Welcome to August. This month our study of yoga’s ethical principles --the Yamas and Niyamas -- brings us to Santosha --Sanskrit for contentment. Please see below after this month's News!
Several announcements for August!
This July I recorded a guided relaxation meditation- Yoga Nidra for Stress Reduction, which is available for free here. I hope that sharing this resource--which can be practiced seated or lying down--will help you find some ease and relaxation in your day.
This month I will be traveling back to Canada to continue my studies with Susi Hately in functional movement therapy as part of her yoga therapy certification program. It is going to be an enriching time and I can’t wait to share about my experiences when I return!
So upon my return, look for more announcements of classes in therapeutic yoga for shoulders and hips and other opportunities to find greater ease in body and mind through functional yoga. Stay tuned!
Finally, looking ahead, I’m so honored to share that Amy Weintraub has invited me again to assist her--this time in October when she returns to Yogaville to offer a weekend workshop: LifeForce Yoga to Manage Your Mood: Depression and Anxiety. The workshop will take place from October 14-16 and will be held at the Yogaville Satchidananda Ashram in Buckingham, VA. To learn more, click here.
Ah, Santosha. The second niyama, or ethical observance of yoga. Contentment.
As I type this, I’m sitting in our traditional family vacationing spot, looking over the channel on Chincoteague Island. The birds fly above. Earlier today was spent on the beach, listening to the waves, watching my boys play in the surf and throw a football around. Contentment was definitely present.
And yet, deep down as I write this, I know this observance is meant to mean so much more than just being in a relaxed state in . . .well . . .a very relaxing place.
So what is Santosha really supposed to be about? Because we know that most of us are not spending the majority of our lives just sunning ourselves near the water. Instead we are in the midst of the bustle of daily demands and activities.
Once again we turn for guidance to Deborah Adele’s work The Yamas and Niyamas: Exploring Yoga’s Ethical Practice. Adele shows us that Santosha is “taking refuge in a calm center, opening our hearts in gratitude for what we do have, and practicing the paradox of ‘not seeking’.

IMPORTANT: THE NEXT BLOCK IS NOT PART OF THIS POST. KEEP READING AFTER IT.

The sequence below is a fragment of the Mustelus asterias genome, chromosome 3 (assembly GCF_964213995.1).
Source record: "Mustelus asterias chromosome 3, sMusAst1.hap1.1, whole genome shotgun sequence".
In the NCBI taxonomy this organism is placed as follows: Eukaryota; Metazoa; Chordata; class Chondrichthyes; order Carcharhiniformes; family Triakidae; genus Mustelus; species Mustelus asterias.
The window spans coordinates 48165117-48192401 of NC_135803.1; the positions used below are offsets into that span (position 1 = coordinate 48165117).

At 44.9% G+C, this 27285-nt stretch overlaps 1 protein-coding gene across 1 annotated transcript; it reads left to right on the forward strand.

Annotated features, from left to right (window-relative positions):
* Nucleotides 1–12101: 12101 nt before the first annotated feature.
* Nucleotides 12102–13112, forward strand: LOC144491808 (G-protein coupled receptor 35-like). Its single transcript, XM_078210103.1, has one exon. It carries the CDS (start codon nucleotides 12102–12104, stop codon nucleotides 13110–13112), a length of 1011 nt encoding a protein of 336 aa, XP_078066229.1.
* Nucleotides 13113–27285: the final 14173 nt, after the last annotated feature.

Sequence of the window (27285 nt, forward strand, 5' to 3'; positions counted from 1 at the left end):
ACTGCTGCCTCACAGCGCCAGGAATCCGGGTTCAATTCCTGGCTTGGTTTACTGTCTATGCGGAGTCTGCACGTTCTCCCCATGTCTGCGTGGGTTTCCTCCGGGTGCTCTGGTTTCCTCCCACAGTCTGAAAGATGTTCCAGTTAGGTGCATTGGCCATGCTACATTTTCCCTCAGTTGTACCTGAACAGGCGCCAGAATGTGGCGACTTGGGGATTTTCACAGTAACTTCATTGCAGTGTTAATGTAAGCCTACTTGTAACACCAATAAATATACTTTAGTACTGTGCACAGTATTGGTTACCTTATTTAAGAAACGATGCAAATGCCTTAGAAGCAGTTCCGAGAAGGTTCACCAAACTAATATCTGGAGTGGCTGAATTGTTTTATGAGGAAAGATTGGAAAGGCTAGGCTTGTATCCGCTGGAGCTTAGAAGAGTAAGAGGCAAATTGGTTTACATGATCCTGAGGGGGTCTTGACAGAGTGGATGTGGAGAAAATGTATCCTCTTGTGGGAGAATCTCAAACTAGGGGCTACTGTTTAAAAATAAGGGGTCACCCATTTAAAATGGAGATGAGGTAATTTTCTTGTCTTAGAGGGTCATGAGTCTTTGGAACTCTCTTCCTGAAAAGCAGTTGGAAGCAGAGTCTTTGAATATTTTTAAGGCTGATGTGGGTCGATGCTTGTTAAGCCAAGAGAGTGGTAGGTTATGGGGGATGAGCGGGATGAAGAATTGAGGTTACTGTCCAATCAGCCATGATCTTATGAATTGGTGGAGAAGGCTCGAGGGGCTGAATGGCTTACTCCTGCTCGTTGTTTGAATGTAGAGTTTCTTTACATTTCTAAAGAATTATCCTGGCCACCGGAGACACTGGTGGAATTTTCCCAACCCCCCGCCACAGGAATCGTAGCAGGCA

The fact is, we can be fine and dandy when everything is going swimmingly. But it can take real presence to be able to sit - and sit contentedly - with a calm center when the whirlwind around us is not so serene. Particularly when things are not proceeding as we would wish or when we are resisting the ‘is’ of a particular moment.
The car breaks down. The kids are squabbling. The train is late. These problems bring up tensions in body and mind because we don’t want any of this to be happening. It was not in the plan for the day. Or, maybe our concerns are greater than mere life inconveniences.
Practicing Santosha, or contentment, in these cases poses a real challenge. Adele points out that when we are attached to our preferences we tend to tense and grip in our body in ways that can become “expensive uses of our energy.” She shares that “true freedom and contentment begin to find their way to us when we can see things as they are, neutral, and not spend so much energy manipulating things according to our preferences.” Further, she says, there can be a toll on our physical and emotional well-being when we cling to our preferences and resist and react when things do not proceed as we wish or people do not speak or behave the way we want.
How can we lead ourselves back onto the path towards contentment? Once again, Adele suggests we can turn our hearts and minds towards gratitude.
She states: “Practicing gratitude protects us from our own pettiness and smallness and keeps us centered in the joy and abundance of our own life. When stimulation pulls at us and disturbance beckons us, it is the gratitude uttered from our lips that keeps us strongly rooted in contentment.”
And this is what she says on this matter that I love most:
Like a tall tree so rooted in the earth that great winds cannot topple it. This for me is the image of contentment. It means not riding the waves of the ups and downs of life. It means that we not only agree to what is in the moment, but we actually welcome it. It means that in all the noise and demands of modernity, we stay in the abiding calm center.
And, it is important to acknowledge again the challenges presented when we are dealing with more than mere life inconveniences.
So, personal example. This past week I lost my beloved grandfather. It came more suddenly than our family expected. I felt true resistance in my heart, my mind and in my body. The tension seeped into me and grief gripped me. Opening up to Santosha - to contentment - was not my first reaction to be sure. And yet, the way forward was through acceptance, through letting go, and through gratitude. As it usually is. And it is a practice, as it usually is. Not just for one day, but for a lifetime.
Adele says that “contentment is falling in love with your life.”
As we all move forward, I wish you contentment and the gift of falling in love with your life. As a practice.
With light and love,
Blog Archives including Heart Tree Yoga's Yamas and Niyamas Study from January-December 2016 and seasonal newsletters.